• You (usually) get pointers from the licensor. Not sure how a faux-Western name is supposed to be spelled in English? Trying to decipher some obscure technical or military jargon? Was that supposed to be a biblical reference? A fansubber just has to guess, but in many cases a pro translator can ask the licensor for clarification. The licensor will send the request all the way up the chain of command, to the show producer or the original creator. Their answer might not be what you expected, but it's the only way to be sure that what you're writing in English is what the creators intended.

  • The licensor may check your work. Not all licensors do this, but most will check over your translation to make sure nothing is significantly off. This step often has to get skipped during simulcasts for deadline reasons, but most will go back and check everything again before it gets used on a DVD or Blu-ray. Sometimes they may flag things because they know something that's coming up later in the show, that you have no idea about. Other times, they'll ask you to clarify an English figure of speech to make sure it fits with its intended Japanese meaning. This step can be frustrating, but it also catches lots of mistakes.

  • Your skills as a translator were vetted by whoever hired you. This is a big one. Not every self-proclaimed translator is as good as they think they are. Most of the major anime publishers ask prospective translators to take a test to check their abilities before they hire them. If they're short-handed, that publisher might not be as discerning in who they hire as they'd like to be, but all of them try hard to hire the best translators they can afford at the time.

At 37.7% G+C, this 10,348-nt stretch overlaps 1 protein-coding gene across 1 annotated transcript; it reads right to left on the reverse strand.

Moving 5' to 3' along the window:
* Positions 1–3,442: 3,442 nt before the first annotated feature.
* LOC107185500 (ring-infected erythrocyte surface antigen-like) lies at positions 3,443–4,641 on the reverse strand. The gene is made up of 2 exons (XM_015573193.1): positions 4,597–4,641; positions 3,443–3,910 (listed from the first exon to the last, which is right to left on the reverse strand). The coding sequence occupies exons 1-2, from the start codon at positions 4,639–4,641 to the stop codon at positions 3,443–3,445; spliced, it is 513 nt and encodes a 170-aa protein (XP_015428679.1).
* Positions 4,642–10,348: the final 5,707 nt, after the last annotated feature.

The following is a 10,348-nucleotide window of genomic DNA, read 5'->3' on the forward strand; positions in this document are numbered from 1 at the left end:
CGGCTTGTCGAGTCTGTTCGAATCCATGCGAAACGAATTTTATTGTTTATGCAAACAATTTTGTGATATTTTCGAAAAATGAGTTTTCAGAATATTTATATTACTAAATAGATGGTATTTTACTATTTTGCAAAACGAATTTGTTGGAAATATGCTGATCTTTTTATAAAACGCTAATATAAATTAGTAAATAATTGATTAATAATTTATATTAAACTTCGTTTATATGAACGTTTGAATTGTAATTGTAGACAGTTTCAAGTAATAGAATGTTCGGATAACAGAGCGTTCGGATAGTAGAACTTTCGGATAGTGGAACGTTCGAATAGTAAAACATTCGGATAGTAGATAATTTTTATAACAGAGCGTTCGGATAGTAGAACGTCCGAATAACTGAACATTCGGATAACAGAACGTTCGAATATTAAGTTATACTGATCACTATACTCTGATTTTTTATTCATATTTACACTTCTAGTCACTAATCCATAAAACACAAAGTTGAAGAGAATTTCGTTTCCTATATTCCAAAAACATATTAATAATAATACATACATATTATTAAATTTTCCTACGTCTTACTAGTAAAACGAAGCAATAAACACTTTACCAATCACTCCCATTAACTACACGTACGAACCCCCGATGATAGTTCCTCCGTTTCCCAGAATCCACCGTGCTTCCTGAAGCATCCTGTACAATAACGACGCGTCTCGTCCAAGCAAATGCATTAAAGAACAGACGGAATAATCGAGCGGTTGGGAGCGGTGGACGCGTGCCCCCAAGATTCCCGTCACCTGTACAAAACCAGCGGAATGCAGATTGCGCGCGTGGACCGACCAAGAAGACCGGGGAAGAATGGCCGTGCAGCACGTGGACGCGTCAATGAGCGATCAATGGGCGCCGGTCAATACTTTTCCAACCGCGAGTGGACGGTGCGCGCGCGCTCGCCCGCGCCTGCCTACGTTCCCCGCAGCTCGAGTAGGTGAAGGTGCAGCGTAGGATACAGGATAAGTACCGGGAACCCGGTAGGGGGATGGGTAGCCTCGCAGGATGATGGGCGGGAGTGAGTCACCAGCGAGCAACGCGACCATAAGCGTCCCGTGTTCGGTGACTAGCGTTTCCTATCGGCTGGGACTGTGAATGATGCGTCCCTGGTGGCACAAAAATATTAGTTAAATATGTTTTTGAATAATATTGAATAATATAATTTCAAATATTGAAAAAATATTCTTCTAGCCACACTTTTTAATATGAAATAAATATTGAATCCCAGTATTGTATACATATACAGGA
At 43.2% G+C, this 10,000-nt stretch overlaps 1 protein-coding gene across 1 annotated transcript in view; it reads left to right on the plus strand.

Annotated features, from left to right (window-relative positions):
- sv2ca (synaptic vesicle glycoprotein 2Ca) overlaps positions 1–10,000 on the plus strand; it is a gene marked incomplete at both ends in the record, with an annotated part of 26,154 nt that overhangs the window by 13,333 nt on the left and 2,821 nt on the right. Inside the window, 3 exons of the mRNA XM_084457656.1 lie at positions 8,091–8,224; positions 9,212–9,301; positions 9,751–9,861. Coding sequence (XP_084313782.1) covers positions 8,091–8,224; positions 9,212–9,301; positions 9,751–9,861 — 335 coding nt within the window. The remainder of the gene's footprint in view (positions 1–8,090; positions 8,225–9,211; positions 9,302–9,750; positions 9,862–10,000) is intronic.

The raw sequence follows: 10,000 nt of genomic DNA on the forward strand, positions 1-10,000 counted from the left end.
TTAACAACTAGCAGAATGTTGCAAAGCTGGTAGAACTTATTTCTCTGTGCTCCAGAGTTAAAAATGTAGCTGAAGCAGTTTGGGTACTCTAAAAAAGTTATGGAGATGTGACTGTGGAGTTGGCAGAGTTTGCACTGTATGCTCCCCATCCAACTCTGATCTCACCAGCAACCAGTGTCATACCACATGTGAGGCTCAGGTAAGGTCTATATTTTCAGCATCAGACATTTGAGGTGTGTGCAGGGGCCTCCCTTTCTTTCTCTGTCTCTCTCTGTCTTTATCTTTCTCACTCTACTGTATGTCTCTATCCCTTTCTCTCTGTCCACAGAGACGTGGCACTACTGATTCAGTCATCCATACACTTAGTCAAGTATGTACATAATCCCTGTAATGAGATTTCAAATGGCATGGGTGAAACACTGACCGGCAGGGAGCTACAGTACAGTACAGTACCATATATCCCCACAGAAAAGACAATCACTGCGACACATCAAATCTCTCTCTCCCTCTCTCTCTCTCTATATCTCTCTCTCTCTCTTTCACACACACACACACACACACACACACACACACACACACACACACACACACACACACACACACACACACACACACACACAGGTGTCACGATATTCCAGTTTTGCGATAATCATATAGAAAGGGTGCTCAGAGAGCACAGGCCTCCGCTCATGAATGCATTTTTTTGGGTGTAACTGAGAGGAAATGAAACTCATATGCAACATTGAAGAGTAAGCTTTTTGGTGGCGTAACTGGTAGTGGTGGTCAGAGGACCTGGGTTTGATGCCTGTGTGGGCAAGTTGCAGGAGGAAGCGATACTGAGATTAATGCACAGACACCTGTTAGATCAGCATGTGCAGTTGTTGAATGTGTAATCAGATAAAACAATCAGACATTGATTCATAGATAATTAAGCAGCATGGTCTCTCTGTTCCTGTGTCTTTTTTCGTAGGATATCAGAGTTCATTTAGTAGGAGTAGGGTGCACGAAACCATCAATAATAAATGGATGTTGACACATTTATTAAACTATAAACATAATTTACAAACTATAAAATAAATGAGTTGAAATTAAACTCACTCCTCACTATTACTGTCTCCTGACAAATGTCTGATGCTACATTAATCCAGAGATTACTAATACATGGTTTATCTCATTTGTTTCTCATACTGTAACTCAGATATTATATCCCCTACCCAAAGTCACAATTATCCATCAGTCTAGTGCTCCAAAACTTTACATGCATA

• You can be fired. Assuming you like your job, that can be quite a deterrent from putting too much of yourself into a translation. The temptation to put your own spin on something is ever-present, and the idea that, yes, adding a dumb nerd joke into that samurai drama WILL get you canned makes for a very good reason not to troll the fans.

None of this is to imply that mistakes (sometimes quite embarrassing ones) don't slip through. But that's a whole lot of protective measures, and everything else being equal, the advantage is definitely on the side of the pros. It's true that older translations were a lot rougher, since a lot of these measures were put into place around the time of the last anime boom (2005 or so). Simulcast schedules and real-world circumstances (i.e. translator has to wake up at 3 AM to translate an episode while having the flu with no editor, because Japan is far behind schedule) can also impact the quality of the work. But most translations done in the last ten years or so has benefited from these procedures.

Here's the problem: There are a HUGE NUMBER of anime fans that think they know what a good translation is, and won't hesitate to call a company out on the carpet for one that they perceive to be "wrong." And unfortunately many of them choose to do so in pretty abusive ways. Companies get hate mail -- usually email or tweets but sometimes thick physical envelopes -- filled with every cuss word known to man and sometimes even violent imagery... because those fans compared their subtitles to a fan translation they like "better" and they don't match.